Today I was at the RSA in London to listen to Simon Sinek speak, I love his stuff and have been massively inspired by his ‘Start With Why’ and ‘Leaders eat last’ books.

He spoke about how we all have a responsibility to change and help the failed generation, especially the millennials and how we need more empathy in society, something that I blog about regularly. The need to deal with our addictive society, especially our smartphones.

We feel the need to have them with us constantly and especially many derive their worthiness from their superficial connections to ‘friends’ via the devices.

Who is going to put them down and stop looking at them? We will wait for ‘them’ to do it first.

Since reading the brilliant ‘Deep Work’ by Cal Newport, I have switched off every single notification on my phone and removed many Apps that were simply a non-productive, meaningless distraction. Over 4 weeks now and nothing bad has happened, in fact, the opposite, I am more productive, happier and still connected to the people who matter in my life. More connected to the people who I cherish the most.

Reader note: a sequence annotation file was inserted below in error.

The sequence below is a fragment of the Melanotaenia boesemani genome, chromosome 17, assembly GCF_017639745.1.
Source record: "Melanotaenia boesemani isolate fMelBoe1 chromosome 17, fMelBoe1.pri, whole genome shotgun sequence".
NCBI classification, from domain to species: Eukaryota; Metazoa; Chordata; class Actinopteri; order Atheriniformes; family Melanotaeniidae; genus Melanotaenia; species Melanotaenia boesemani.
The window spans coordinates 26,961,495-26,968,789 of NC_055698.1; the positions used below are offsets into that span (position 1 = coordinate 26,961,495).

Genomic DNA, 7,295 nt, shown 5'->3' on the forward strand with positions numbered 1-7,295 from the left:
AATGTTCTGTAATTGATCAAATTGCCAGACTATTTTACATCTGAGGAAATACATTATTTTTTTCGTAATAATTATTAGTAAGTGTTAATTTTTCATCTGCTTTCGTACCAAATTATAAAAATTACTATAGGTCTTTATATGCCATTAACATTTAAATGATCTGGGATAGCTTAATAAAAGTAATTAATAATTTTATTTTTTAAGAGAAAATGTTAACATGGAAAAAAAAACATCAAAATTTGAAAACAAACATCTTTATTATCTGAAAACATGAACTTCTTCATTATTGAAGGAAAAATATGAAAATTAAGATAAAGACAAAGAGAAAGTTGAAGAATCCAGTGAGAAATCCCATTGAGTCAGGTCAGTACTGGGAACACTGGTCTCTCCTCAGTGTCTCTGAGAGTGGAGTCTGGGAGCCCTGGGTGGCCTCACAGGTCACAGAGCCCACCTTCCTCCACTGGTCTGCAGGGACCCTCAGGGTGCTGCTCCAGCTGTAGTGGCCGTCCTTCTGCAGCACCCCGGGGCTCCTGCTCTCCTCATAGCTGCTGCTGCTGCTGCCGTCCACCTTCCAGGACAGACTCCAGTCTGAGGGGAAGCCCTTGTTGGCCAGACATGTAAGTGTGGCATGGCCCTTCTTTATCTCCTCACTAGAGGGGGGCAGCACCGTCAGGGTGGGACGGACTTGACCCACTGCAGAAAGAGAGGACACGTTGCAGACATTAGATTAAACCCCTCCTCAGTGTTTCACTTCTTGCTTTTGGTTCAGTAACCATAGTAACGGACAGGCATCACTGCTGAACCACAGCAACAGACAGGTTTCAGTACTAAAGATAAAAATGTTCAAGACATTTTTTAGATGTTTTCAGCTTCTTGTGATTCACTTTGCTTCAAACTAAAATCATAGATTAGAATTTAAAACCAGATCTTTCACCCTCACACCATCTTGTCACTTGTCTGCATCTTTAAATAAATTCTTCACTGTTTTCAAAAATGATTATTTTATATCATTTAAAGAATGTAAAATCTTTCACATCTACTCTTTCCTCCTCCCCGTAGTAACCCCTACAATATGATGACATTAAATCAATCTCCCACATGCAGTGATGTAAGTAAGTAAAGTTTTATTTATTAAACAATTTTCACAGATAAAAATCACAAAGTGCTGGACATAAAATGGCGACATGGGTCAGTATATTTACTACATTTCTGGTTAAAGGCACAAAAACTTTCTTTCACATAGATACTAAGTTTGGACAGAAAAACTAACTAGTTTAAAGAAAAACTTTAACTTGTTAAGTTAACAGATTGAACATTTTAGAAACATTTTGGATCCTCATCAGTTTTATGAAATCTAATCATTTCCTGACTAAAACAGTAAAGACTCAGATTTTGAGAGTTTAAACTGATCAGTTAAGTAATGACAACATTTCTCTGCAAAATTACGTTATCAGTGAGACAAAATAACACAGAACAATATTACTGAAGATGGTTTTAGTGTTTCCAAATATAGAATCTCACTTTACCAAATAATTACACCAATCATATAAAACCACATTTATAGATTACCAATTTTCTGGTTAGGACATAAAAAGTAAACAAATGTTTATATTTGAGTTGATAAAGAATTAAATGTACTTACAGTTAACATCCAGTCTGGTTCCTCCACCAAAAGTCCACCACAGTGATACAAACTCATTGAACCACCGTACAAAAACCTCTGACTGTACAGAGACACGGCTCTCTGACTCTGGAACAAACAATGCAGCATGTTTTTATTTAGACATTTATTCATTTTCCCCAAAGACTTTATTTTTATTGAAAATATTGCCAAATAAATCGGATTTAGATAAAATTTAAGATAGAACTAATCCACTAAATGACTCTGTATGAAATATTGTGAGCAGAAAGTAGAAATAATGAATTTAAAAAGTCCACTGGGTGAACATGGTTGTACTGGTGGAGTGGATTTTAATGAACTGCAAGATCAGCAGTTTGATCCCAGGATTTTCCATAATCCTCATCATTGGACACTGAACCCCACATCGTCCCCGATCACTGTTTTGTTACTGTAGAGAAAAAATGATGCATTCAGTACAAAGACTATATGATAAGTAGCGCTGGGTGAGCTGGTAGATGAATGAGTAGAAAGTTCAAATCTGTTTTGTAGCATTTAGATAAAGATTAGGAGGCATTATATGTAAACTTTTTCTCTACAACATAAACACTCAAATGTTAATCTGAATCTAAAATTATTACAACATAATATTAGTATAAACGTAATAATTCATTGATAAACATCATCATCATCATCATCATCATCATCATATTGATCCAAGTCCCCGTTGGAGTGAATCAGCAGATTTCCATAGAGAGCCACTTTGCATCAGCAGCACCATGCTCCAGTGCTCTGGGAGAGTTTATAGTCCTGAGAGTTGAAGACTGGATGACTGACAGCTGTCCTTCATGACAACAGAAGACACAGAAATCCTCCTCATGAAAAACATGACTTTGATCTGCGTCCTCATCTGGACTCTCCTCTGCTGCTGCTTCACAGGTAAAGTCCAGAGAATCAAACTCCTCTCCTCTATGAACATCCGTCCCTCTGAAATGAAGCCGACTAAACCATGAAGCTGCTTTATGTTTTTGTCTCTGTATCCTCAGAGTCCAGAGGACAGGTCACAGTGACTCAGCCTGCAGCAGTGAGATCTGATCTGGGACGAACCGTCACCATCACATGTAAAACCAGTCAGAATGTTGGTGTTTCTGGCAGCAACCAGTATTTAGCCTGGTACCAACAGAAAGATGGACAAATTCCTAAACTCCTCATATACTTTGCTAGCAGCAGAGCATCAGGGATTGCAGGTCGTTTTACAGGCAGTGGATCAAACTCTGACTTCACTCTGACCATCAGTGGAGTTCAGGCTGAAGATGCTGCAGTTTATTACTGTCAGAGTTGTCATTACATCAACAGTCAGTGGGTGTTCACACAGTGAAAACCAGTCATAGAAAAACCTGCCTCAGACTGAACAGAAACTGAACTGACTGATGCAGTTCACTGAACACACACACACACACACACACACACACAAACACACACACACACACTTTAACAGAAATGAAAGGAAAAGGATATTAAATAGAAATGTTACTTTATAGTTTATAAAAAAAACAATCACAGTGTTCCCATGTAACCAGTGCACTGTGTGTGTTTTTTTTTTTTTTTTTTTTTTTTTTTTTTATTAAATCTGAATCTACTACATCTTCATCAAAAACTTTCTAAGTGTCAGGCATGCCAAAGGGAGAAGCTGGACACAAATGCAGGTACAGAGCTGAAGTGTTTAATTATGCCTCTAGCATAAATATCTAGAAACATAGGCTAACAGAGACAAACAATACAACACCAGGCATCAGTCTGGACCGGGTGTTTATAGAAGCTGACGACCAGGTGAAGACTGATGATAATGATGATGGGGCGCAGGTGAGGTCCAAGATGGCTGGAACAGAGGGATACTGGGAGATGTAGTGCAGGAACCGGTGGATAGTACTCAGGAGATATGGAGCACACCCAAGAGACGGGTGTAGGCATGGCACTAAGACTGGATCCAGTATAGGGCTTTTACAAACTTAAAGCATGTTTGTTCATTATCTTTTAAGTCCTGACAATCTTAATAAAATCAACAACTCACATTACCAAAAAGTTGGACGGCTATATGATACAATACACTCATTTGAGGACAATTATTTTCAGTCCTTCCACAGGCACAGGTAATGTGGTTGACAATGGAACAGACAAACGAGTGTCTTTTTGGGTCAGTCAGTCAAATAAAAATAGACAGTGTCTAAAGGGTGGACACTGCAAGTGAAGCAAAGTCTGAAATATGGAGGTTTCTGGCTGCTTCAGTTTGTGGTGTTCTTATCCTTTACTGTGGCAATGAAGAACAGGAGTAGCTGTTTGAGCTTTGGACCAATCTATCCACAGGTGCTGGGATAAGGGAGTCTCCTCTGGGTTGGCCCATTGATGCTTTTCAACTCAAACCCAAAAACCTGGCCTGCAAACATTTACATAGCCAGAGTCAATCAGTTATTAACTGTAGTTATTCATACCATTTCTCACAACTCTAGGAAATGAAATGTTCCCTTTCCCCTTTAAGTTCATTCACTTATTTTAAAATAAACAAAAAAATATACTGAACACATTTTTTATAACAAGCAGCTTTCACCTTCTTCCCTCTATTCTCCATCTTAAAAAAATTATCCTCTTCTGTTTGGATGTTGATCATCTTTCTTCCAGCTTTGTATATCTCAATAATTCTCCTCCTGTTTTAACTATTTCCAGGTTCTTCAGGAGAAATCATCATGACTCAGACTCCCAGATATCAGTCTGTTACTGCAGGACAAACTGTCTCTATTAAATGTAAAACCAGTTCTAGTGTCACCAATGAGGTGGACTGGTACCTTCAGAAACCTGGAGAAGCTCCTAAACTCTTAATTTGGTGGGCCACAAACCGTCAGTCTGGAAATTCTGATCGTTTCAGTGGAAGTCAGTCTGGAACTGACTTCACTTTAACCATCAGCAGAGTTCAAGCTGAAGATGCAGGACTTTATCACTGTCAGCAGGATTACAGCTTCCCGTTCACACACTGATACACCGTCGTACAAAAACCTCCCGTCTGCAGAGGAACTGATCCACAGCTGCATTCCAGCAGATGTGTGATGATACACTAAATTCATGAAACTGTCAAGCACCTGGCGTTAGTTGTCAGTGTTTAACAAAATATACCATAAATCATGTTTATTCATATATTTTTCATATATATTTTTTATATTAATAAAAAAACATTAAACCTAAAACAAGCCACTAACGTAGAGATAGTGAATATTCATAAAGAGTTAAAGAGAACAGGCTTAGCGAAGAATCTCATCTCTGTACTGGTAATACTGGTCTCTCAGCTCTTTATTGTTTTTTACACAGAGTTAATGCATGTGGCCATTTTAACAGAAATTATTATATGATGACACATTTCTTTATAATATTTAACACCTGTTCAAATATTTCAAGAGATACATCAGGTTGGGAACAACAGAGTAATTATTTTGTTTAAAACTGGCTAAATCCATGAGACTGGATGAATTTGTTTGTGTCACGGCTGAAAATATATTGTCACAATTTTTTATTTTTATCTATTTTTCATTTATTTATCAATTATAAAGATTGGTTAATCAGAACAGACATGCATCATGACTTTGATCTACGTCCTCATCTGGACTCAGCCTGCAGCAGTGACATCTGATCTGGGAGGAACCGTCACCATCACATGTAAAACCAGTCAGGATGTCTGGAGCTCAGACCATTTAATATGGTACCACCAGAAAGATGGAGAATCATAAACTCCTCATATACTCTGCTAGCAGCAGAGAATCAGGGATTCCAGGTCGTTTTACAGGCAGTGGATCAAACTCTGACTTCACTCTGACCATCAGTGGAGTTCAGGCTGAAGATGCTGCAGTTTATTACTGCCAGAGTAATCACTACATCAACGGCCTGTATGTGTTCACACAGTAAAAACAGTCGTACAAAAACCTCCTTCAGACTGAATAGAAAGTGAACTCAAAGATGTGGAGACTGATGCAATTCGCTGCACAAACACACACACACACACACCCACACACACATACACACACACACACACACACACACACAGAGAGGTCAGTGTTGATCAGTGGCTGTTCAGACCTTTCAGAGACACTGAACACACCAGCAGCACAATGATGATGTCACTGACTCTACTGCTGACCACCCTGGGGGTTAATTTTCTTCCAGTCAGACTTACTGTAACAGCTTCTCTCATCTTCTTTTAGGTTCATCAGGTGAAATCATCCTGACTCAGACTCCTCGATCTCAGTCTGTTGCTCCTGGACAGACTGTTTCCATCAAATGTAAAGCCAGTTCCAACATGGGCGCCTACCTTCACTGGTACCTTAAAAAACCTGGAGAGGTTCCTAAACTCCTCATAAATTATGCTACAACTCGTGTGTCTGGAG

In fact, I used to charge my phone twice a day, now a charge last all day!!

We live in a world where most are waiting for ‘them’ to fix all the challenges, problems or lead us. To be the first to act.

The people who are leading us are a reflection and manifestation of the world that we all live in.

We get the leaders we collectively deserve. If we all want instant fixes and instant gratification, how can we expect our leaders to think long-term?

If we skip listening to others as we check who’s just liked the picture we posted of our cat, then can we expect others to listen?

What if instead of blaming ‘them’, we became accountable for what we do?

We can either spend a lifetime waiting for ‘them’ or we could spend a lifetime become the thing that we want and inspiring others to follow. If everyone took that approach change would happen and rapidly. It is no good waiting for ‘them’ as they just might not get it or ever change.

Originally published on

Published by Philip Dodson